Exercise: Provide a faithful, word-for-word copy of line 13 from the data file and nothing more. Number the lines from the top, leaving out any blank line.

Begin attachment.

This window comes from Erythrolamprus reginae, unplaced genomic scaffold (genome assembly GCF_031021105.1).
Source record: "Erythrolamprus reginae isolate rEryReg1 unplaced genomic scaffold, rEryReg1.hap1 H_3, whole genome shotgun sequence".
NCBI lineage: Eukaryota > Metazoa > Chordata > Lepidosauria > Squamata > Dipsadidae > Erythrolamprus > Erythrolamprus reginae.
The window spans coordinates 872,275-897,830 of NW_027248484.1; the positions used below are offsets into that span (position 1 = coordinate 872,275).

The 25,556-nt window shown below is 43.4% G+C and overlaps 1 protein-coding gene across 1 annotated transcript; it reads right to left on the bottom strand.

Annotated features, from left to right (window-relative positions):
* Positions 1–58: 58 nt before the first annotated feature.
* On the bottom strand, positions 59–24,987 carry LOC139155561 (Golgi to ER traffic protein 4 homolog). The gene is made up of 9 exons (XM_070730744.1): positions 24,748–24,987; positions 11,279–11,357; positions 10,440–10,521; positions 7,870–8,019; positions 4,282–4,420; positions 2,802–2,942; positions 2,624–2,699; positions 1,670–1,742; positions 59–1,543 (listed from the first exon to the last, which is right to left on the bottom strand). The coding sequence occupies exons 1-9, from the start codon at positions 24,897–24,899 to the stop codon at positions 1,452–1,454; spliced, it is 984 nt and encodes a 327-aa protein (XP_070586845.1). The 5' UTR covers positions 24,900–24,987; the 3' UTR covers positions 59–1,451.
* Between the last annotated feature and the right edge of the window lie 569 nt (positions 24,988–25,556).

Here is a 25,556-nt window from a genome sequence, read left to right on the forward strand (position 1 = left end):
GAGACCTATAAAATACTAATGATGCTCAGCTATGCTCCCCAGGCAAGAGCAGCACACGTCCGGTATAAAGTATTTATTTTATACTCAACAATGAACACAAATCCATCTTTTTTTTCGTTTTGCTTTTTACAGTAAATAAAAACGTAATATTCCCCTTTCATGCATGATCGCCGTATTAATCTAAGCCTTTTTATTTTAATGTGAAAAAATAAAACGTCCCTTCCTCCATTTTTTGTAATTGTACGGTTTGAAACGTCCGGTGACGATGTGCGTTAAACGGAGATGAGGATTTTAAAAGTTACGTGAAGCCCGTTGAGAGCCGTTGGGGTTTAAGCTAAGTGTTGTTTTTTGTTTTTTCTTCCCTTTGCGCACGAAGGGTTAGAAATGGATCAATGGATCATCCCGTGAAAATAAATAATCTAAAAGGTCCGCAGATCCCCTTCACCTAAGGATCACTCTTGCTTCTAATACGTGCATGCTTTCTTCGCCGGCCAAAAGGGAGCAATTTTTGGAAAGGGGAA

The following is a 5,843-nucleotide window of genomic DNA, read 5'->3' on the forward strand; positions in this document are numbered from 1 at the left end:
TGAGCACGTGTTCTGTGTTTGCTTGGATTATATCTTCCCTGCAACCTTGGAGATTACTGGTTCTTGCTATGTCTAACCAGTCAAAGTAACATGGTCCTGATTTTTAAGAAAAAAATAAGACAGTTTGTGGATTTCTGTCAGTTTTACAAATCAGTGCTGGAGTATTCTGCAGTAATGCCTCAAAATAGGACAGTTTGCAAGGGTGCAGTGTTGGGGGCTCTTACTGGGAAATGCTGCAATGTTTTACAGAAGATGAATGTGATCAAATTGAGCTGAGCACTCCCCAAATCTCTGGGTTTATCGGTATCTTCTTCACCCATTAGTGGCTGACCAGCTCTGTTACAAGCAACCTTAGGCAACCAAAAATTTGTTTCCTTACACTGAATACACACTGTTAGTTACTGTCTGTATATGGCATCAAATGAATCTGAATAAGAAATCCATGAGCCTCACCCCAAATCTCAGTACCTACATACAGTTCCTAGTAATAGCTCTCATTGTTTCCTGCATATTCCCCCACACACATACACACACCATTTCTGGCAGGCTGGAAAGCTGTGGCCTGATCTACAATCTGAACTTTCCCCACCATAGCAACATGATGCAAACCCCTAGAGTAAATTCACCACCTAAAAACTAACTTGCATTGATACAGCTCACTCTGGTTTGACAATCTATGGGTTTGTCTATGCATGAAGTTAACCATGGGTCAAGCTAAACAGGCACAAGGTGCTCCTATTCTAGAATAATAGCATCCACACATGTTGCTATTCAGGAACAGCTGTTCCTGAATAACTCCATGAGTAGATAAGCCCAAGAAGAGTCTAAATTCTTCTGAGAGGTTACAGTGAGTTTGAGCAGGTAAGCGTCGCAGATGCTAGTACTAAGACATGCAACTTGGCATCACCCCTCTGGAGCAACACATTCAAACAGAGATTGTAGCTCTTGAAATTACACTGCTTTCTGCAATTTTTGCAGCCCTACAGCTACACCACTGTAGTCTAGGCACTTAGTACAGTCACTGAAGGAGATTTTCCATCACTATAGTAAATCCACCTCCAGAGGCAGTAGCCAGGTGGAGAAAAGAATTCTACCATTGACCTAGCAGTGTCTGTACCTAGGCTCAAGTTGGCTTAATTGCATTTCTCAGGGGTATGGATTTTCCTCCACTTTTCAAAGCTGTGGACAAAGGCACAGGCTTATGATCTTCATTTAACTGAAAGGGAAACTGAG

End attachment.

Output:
TGAGCACGTGTTCTGTGTTTGCTTGGATTATATCTTCCCTGCAACCTTGGAGATTACTGGTTCTTGCTATGTCTAACCAGTCAAAGTAACATGGTCCTGATTTTTAAGAAAAAAATAAGACAGTTTGTGGATTTCTGTCAGTTTTACAAATCAGTGCTGGAGTATTCTGCAGTAATGCCTCAAAATAGGACAGTTTGCAAGGGTGCAGTGTTGGGGGCTCTTACTGGGAAATGCTGCAATGTTTTACAGAAGATGAATGTGATCAAATTGAGCTGAGCACTCCCCAAATCTCTGGGTTTATCGGTATCTTCTTCACCCATTAGTGGCTGACCAGCTCTGTTACAAGCAACCTTAGGCAACCAAAAATTTGTTTCCTTACACTGAATACACACTGTTAGTTACTGTCTGTATATGGCATCAAATGAATCTGAATAAGAAATCCATGAGCCTCACCCCAAATCTCAGTACCTACATACAGTTCCTAGTAATAGCTCTCATTGTTTCCTGCATATTCCCCCACACACATACACACACCATTTCTGGCAGGCTGGAAAGCTGTGGCCTGATCTACAATCTGAACTTTCCCCACCATAGCAACATGATGCAAACCCCTAGAGTAAATTCACCACCTAAAAACTAACTTGCATTGATACAGCTCACTCTGGTTTGACAATCTATGGGTTTGTCTATGCATGAAGTTAACCATGGGTCAAGCTAAACAGGCACAAGGTGCTCCTATTCTAGAATAATAGCATCCACACATGTTGCTATTCAGGAACAGCTGTTCCTGAATAACTCCATGAGTAGATAAGCCCAAGAAGAGTCTAAATTCTTCTGAGAGGTTACAGTGAGTTTGAGCAGGTAAGCGTCGCAGATGCTAGTACTAAGACATGCAACTTGGCATCACCCCTCTGGAGCAACACATTCAAACAGAGATTGTAGCTCTTGAAATTACACTGCTTTCTGCAATTTTTGCAGCCCTACAGCTACACCACTGTAGTCTAGGCACTTAGTACAGTCACTGAAGGAGATTTTCCATCACTATAGTAAATCCACCTCCAGAGGCAGTAGCCAGGTGGAGAAAAGAATTCTACCATTGACCTAGCAGTGTCTGTACCTAGGCTCAAGTTGGCTTAATTGCATTTCTCAGGGGTATGGATTTTCCTCCACTTTTCAAAGCTGTGGACAAAGGCACAGGCTTATGATCTTCATTTAACTGAAAGGGAAACTGAG